- Sociability: it’s not always easy to arrive in a place where everyone already knows each other. You have to make your place in there. And again, add the language + cultural differences, it’s harder abroad. But at the end, It’s such a great experience to bond with so many different people!
- Self-confidence: after going through all that, I believed that if I managed to adapt to such an unfamiliar environment, I could do it anywhere.
So my point is, the internship subject itself doesn’t make it amazing (I would even say it doesn’t really matter – apart for your professors maybe), it’s the whole experience around it that really mattered to me!
Get ready to open your mind
That was my first experience away, meeting and getting to know foreigners. And it was so interesting. When you are always with the same people or same kind of people, with the same culture, same habits, same way of thinking, well you take it as a normality. What a shock it is to find out that the world is so much bigger and that people are so different!
I didn’t meet many Australians, and as I didn’t travel much around the country so I can’t say I know anything about the Australian culture. But Sydney is a really multicultural and multiethnic city where you can learn a lot! Spending my days with people from the 4 corners of the planet was the best experience of my life! It made me realize so much about myself and my life, it blew my mind!
What did I learn?
- Tolerance: we are so intolerant in France. We judge everyone just on their appearance. As soon as someone does anything “not normal/conventional” you can be sure they will be classified as a weirdo! What a shock in Australia. At the beginning, when I was seeing “funny/weird” people I was obviously looking at them thinking “look at this crazy one”! Then after a few days, I realized I was the only one looking at them, looking and judging everyone in the street. I come from a small village, it might sound weird for some people to read that, but seeing gays, punks, or anyone “unusual” was not normal for me at all. But it was amazing to eventually discover the diversity in the world.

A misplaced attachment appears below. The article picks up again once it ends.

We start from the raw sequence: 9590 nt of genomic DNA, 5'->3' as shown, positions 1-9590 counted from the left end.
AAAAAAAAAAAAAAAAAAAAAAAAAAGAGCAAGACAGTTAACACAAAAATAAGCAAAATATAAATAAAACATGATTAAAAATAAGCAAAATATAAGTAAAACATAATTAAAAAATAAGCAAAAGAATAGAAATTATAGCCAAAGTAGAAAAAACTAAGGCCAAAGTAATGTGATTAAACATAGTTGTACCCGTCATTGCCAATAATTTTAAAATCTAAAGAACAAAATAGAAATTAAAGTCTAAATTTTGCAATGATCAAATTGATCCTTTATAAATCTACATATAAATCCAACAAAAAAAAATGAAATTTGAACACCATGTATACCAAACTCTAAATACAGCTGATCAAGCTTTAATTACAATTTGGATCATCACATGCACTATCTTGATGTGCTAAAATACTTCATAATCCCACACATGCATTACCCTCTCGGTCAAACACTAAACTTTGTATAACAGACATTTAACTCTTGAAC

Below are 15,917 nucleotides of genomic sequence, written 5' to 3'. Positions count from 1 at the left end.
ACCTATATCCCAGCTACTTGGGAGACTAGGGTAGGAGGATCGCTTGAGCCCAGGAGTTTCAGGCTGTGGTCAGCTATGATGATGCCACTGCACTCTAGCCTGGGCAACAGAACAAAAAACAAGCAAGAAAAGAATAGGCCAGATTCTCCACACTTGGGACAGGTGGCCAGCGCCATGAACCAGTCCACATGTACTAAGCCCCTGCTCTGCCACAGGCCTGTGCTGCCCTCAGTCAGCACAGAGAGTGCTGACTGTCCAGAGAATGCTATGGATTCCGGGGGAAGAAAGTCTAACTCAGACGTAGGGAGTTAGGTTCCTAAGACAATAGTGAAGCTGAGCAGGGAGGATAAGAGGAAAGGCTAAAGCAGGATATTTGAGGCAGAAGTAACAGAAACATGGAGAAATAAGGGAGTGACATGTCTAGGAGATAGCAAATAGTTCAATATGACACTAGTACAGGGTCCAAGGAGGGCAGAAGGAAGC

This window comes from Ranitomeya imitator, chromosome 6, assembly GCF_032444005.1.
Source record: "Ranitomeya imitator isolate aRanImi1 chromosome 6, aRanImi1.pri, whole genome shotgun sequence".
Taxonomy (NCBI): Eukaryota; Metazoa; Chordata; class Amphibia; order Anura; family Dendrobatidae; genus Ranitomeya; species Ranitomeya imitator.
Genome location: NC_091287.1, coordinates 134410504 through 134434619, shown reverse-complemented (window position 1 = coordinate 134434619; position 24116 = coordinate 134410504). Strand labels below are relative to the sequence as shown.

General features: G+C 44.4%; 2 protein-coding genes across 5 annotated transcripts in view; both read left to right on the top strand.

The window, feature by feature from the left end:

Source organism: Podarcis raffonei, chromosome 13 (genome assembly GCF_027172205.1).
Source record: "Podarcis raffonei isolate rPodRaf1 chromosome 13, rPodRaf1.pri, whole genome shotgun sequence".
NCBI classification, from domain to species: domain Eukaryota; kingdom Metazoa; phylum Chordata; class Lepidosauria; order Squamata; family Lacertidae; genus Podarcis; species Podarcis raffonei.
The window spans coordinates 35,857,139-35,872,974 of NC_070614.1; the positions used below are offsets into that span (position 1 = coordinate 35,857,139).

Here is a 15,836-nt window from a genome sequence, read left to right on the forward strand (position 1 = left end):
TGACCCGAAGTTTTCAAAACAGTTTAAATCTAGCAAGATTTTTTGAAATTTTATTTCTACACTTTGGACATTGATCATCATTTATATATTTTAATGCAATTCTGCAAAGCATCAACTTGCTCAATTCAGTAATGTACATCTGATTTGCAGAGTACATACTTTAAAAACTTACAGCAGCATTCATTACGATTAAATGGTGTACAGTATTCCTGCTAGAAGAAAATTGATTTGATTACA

- To appreciate what I have: we always complain, especially in France, we are quite famous for that! We are never happy with what we have. I guess this is a general problem in any developed country. The consumption society always pushes us to have more, get more and want more. It is an amazing life lesson to listen to some people who actually have reasons to complain. I realized I complained about shit: I want this, I want that, blah blah blah. Some people have real issues and real shitty problems, more important than having the latest iPhone or anything else totally irrelevant! Going away made me realize how self-centered we are. We only care about our own little life, complaining about it without taking time to look around and see that millions of people have more important shit to deal with.
I do know that not everyone can go away like that for 6 months while studying. I have been lucky and I am extremely thankful to my parents for the opportunity they gave me. It was expensive because my internship was not paid (when in France I would have earned some good money). So it was a real risk. But I see it as an investment for my future… luckily for me and for them, I didn’t give everything up and I made everything to fructify it so it was worth it.
Going to Australia changed my life. It changed me as a person, it opened my eyes to the world I lived in and it made me want to see even more. It took me a while, but 7 years later I know what I want to do in my life: travel the world, understand the world and help people who need it. And this is because one day, I took this crazy decision: get away and do my internship in Australia!